Former soccer captain Kathleen Meacham ’13 talks about leadership, Kingdom-building through athletics, and what it means to “play for Christ.”
Q: In your experience, what are the distinctives of athletics at a biblical university?
A: I went to a public high school, where I played soccer on a secular team. My first year [playing Cairn soccer], the girls kept saying, “We’re playing for Christ. We’re playing for Christ.” And I was like, “Okay, I don’t know what that means, but I’m gonna play soccer and I’m gonna pray. Maybe that’s what they mean—just pray with it.” It took two years of playing Cairn soccer for me to really understand how different a team is that’s centered on God.
For us, playing for Christ meant that it was about more than just soccer. It’s more than going out there thinking, “Okay, this is a good team” or “This is a bad team.” It’s about asking, “How can we honor Christ in this game?” Sportsmanship is key. I remember teams that fouled a lot, and I remember teams that played hard but were fair. If sportsmanship is what I’m noticing about other teams, it’s probably what they’re noticing about our team, as well. But we’re all supposed to be building the Kingdom here, and part of that can be through athletics.
Q: So how can athletics help to build the Kingdom?
A: My second year here, before every game, Coach Behnke started giving us cards – like birthday cards – that say “Cairn Highlanders” on the front and [are] blank inside. She would assign us two or three players on the other team, andwe’d write “Dear whoever it is” and their number, so we would know at the end of the game who we’re giving it to. And we’d just write a note to them, saying “Glad we were able to play with you today” and encouraging them for the rest of their season. We tell them they can contact us on Facebook or through email. Some girls include a favorite Bible verse. It’s a witnessing opportunity – to show that we play for more than just soccer; we play for Christ. After the game, we shake hands and give them their cards and invite them to come pray with us. Usually, whole teams come. There are just a few coaches that refuse and don’t let any of the girls come. So we huddle up, mixing up our team and their team, and have one of the captains or the seniors say a general prayer for the game, but also summarizing [the Gospel]. And if they’re interested or asking “Who is this Jesus guy they’re playing for?” the cards make a way for them to contact us.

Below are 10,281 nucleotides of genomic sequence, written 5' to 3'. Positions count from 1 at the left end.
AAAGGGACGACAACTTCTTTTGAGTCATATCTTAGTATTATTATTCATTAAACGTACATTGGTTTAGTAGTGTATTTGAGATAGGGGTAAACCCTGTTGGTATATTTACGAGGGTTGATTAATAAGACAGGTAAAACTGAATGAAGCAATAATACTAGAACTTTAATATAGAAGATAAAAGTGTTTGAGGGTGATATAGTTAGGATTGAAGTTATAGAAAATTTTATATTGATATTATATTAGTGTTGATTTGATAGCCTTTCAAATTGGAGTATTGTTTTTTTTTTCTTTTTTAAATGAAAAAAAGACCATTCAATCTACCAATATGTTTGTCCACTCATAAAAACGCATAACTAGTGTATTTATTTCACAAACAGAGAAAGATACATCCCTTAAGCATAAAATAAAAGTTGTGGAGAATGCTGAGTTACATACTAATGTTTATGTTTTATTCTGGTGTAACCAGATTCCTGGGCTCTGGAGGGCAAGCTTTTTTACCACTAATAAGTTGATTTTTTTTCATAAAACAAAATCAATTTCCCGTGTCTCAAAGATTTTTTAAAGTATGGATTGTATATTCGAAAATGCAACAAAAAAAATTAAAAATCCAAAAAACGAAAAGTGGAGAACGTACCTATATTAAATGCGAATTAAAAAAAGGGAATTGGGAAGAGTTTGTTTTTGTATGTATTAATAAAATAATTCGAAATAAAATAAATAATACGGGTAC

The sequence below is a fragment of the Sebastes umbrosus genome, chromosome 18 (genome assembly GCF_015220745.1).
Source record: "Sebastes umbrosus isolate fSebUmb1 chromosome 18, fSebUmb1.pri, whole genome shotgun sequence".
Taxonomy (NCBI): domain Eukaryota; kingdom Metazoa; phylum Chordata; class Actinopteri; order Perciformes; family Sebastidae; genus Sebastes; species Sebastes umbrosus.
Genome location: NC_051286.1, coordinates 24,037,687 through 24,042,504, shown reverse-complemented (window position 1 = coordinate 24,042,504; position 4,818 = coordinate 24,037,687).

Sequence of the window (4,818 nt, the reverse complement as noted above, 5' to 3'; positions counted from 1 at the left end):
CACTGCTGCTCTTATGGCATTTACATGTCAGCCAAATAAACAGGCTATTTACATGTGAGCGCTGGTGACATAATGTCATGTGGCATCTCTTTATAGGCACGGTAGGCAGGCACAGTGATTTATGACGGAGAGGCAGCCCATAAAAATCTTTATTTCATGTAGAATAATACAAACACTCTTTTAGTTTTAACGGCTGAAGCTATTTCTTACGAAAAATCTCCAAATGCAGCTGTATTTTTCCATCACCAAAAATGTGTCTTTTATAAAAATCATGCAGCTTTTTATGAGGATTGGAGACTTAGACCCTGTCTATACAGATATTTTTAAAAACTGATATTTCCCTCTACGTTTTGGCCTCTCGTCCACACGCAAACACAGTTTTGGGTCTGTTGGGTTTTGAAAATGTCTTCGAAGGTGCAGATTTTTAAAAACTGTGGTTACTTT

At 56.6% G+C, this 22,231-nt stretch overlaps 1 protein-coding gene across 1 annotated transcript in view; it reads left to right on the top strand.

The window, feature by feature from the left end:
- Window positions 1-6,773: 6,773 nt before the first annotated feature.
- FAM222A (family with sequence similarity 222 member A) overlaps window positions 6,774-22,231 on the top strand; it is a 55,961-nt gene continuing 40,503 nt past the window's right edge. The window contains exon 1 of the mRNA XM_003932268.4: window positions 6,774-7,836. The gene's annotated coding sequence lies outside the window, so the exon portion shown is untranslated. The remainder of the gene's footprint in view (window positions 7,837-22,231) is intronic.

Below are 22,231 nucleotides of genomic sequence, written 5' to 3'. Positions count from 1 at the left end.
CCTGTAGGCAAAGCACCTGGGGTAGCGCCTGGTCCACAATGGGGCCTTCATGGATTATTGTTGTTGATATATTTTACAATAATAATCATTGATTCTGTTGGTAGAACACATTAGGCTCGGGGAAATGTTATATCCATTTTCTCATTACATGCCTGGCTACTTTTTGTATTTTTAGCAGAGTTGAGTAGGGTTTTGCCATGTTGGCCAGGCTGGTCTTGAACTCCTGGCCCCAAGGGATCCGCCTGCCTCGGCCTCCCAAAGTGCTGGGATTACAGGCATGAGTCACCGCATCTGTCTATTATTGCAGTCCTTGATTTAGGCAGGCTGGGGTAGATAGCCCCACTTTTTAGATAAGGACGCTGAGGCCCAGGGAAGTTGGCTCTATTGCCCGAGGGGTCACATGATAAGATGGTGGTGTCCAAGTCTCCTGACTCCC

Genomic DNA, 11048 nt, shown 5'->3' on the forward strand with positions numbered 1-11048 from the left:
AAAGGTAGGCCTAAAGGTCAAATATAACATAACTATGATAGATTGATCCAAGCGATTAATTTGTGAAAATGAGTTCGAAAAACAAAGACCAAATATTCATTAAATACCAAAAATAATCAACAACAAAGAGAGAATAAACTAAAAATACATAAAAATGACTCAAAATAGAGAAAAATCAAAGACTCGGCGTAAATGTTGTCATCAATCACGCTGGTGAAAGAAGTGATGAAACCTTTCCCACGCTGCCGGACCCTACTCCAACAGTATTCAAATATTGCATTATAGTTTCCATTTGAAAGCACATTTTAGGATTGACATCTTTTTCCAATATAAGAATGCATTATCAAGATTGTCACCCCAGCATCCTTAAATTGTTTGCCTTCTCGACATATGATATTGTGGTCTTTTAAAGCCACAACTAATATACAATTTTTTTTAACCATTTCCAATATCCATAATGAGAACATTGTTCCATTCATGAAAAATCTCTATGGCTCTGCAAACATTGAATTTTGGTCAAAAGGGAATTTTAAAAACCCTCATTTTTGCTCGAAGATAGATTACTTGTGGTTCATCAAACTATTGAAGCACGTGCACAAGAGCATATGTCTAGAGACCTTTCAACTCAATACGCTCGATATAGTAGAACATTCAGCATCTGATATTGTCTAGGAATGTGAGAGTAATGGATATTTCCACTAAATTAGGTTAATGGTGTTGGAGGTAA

It’s tough to give them those cards sometimes, when one of you just lost by a goal or something. But the cards really help us to keep our testimony on the field. Coach always assigns us girls that we’re playing against – so you keep in your mind, “Oh, I’m giving them this card afterward; I probably really shouldn’t be pulling their jersey,” or even if they’re doing that to you, to keep your testimony.
Q: Looking back as an alumna, how did your involvement in soccer impact your Cairn experience?
A: Sports was definitely a huge part of this University for me – not only getting to know other people, but also to really break out of my shell. I started out quiet, not really talking – the team’s all “Hi! What’s your name? Who are you?” and I’m like, “Um… I’m Kathleen… I play forward…” I was very shy in the beginning.
But through getting to know my team and coach, it really brought me to realize not only that talking isn’t scary, but that you can go beyond that – you can really lead, as well.
My junior year as captain, I was able to see how it’s done and try some things out, but my senior year as captain was really a growing experience for me. Working closely with Coach Behnke definitely helped me to become a strong leader – not only seeing how she coached, but how she presented herself to the team and to other teams. Coach has really taught me a lot about how to be a good leader, and as a captain, being on the same page with her was really key.
It helped that we have a coach that really supports our team. If we have a question, we can ask her. She meets with each of us every other week to go over our goals. She definitely pushes us to do more than we honestly think we can do. You know, you think you can’t run anymore, but yet you find yourself running another 10 minutes. Determination is one thing that I really learned through soccer — that mentality that “you can do more than you think.”